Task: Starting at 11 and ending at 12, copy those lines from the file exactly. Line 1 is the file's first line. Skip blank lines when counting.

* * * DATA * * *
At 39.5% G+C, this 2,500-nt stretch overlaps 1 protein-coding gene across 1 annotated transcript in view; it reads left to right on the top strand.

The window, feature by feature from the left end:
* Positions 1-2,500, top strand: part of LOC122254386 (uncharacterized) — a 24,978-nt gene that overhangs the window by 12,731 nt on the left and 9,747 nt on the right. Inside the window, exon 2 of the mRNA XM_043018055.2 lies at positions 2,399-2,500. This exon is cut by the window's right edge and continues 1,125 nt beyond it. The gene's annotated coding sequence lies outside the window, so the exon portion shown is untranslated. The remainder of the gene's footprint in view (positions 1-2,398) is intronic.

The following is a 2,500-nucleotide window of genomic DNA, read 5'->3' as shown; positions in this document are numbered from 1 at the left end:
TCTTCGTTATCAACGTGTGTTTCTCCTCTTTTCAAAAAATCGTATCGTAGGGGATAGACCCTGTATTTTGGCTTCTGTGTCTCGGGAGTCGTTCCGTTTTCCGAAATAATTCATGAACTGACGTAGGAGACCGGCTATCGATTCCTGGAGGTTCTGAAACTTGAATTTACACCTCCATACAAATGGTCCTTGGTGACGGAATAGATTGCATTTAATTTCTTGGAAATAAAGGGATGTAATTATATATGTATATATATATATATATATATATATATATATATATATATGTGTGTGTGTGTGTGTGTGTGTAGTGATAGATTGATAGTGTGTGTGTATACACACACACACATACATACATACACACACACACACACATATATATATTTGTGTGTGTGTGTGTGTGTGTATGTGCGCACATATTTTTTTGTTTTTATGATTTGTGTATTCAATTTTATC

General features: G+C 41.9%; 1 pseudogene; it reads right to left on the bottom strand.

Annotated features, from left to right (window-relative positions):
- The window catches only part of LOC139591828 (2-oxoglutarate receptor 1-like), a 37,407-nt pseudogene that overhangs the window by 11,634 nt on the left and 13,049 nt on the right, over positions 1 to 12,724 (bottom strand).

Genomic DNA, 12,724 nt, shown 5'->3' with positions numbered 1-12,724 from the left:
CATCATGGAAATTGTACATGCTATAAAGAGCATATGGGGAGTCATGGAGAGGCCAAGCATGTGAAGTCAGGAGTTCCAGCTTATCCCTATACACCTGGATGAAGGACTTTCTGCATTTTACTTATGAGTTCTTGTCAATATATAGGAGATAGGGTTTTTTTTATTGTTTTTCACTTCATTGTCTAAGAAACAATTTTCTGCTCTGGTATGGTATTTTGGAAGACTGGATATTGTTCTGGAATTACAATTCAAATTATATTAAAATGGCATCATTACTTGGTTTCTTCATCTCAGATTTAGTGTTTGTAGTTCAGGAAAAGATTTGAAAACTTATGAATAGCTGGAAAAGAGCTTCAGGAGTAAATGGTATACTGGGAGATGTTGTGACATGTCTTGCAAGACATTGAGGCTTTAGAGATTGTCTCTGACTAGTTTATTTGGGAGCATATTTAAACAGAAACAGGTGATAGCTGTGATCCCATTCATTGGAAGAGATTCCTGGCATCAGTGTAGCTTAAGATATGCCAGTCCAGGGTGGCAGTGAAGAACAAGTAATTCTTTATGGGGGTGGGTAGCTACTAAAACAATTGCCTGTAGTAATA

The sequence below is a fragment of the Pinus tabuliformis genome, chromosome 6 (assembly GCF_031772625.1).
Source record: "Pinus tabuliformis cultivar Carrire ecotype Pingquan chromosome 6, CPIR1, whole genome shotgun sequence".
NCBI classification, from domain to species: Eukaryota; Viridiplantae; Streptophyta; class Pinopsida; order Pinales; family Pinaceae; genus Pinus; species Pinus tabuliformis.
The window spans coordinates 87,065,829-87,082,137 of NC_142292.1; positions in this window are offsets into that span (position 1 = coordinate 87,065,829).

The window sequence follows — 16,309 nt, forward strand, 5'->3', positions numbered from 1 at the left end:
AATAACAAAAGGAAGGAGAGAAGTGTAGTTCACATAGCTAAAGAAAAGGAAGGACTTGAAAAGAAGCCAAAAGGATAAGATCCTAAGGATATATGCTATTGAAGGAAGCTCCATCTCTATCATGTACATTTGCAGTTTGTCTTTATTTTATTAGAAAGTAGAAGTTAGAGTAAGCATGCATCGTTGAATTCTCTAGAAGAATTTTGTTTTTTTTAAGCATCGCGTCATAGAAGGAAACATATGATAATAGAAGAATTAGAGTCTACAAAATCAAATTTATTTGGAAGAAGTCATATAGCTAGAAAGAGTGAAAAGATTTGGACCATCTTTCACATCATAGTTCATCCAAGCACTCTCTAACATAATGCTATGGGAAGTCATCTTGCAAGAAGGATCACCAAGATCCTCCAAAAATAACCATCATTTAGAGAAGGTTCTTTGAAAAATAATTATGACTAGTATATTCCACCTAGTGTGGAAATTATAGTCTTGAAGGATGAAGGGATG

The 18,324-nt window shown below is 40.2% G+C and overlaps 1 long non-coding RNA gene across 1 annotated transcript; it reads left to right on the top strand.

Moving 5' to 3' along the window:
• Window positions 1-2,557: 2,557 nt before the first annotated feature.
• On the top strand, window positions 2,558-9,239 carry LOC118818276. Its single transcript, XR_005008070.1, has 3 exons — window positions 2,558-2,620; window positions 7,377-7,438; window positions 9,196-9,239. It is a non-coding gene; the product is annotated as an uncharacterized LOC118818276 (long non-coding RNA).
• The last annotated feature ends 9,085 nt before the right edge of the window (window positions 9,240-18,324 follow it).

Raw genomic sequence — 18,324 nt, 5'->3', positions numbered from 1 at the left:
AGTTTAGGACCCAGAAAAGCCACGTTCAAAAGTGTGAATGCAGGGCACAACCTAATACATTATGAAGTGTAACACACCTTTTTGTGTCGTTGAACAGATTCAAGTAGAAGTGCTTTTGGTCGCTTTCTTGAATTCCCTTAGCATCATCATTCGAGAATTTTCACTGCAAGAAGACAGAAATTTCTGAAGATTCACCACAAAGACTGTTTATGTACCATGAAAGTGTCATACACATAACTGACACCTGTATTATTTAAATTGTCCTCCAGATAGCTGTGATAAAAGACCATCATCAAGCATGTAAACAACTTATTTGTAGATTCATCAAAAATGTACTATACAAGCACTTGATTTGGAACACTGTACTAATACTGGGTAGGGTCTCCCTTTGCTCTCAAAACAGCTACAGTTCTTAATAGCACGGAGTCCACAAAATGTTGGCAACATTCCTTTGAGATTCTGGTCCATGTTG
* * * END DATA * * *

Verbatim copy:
The sequence below is a fragment of the Pinus tabuliformis genome, chromosome 6 (assembly GCF_031772625.1).
Source record: "Pinus tabuliformis cultivar Carrire ecotype Pingquan chromosome 6, CPIR1, whole genome shotgun sequence".